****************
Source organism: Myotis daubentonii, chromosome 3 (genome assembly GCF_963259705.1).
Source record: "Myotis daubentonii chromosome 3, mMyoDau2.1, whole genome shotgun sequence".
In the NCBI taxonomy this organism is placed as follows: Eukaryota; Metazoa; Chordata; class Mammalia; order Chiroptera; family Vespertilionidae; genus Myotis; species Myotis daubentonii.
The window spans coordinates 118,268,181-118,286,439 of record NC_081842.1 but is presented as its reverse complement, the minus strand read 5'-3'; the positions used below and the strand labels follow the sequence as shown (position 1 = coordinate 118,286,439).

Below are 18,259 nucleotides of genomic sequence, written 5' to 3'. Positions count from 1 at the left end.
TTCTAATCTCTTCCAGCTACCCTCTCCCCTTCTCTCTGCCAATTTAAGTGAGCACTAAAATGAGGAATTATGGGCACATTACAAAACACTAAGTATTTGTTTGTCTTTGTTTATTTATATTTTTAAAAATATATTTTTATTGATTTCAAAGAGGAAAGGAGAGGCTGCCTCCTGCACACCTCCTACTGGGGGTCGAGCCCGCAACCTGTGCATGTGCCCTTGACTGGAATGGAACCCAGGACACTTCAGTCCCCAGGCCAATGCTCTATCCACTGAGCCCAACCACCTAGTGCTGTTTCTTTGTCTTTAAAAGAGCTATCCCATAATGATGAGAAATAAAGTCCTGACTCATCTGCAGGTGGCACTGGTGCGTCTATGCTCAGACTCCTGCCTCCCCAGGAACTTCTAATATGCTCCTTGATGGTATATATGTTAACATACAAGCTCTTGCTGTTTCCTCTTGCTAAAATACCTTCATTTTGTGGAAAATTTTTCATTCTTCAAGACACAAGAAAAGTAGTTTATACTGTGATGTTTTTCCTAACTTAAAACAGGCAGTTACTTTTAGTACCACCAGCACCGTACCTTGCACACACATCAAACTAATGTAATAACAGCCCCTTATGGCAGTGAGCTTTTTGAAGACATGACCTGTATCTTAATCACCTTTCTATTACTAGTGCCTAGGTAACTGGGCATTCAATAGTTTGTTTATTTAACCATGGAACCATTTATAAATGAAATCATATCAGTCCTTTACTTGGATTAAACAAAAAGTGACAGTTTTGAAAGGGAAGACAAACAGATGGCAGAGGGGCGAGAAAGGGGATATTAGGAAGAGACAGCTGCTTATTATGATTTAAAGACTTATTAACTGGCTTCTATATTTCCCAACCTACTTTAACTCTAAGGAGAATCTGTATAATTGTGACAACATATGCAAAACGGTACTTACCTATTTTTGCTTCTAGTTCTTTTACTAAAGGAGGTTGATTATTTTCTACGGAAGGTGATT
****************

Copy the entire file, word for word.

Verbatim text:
Source organism: Myotis daubentonii, chromosome 3 (genome assembly GCF_963259705.1).
Source record: "Myotis daubentonii chromosome 3, mMyoDau2.1, whole genome shotgun sequence".
In the NCBI taxonomy this organism is placed as follows: Eukaryota; Metazoa; Chordata; class Mammalia; order Chiroptera; family Vespertilionidae; genus Myotis; species Myotis daubentonii.
The window spans coordinates 118,268,181-118,286,439 of record NC_081842.1 but is presented as its reverse complement, the minus strand read 5'-3'; the positions used below and the strand labels follow the sequence as shown (position 1 = coordinate 118,286,439).

Below are 18,259 nucleotides of genomic sequence, written 5' to 3'. Positions count from 1 at the left end.
TTCTAATCTCTTCCAGCTACCCTCTCCCCTTCTCTCTGCCAATTTAAGTGAGCACTAAAATGAGGAATTATGGGCACATTACAAAACACTAAGTATTTGTTTGTCTTTGTTTATTTATATTTTTAAAAATATATTTTTATTGATTTCAAAGAGGAAAGGAGAGGCTGCCTCCTGCACACCTCCTACTGGGGGTCGAGCCCGCAACCTGTGCATGTGCCCTTGACTGGAATGGAACCCAGGACACTTCAGTCCCCAGGCCAATGCTCTATCCACTGAGCCCAACCACCTAGTGCTGTTTCTTTGTCTTTAAAAGAGCTATCCCATAATGATGAGAAATAAAGTCCTGACTCATCTGCAGGTGGCACTGGTGCGTCTATGCTCAGACTCCTGCCTCCCCAGGAACTTCTAATATGCTCCTTGATGGTATATATGTTAACATACAAGCTCTTGCTGTTTCCTCTTGCTAAAATACCTTCATTTTGTGGAAAATTTTTCATTCTTCAAGACACAAGAAAAGTAGTTTATACTGTGATGTTTTTCCTAACTTAAAACAGGCAGTTACTTTTAGTACCACCAGCACCGTACCTTGCACACACATCAAACTAATGTAATAACAGCCCCTTATGGCAGTGAGCTTTTTGAAGACATGACCTGTATCTTAATCACCTTTCTATTACTAGTGCCTAGGTAACTGGGCATTCAATAGTTTGTTTATTTAACCATGGAACCATTTATAAATGAAATCATATCAGTCCTTTACTTGGATTAAACAAAAAGTGACAGTTTTGAAAGGGAAGACAAACAGATGGCAGAGGGGCGAGAAAGGGGATATTAGGAAGAGACAGCTGCTTATTATGATTTAAAGACTTATTAACTGGCTTCTATATTTCCCAACCTACTTTAACTCTAAGGAGAATCTGTATAATTGTGACAACATATGCAAAACGGTACTTACCTATTTTTGCTTCTAGTTCTTTTACTAAAGGAGGTTGATTATTTTCTACGGAAGGTGATT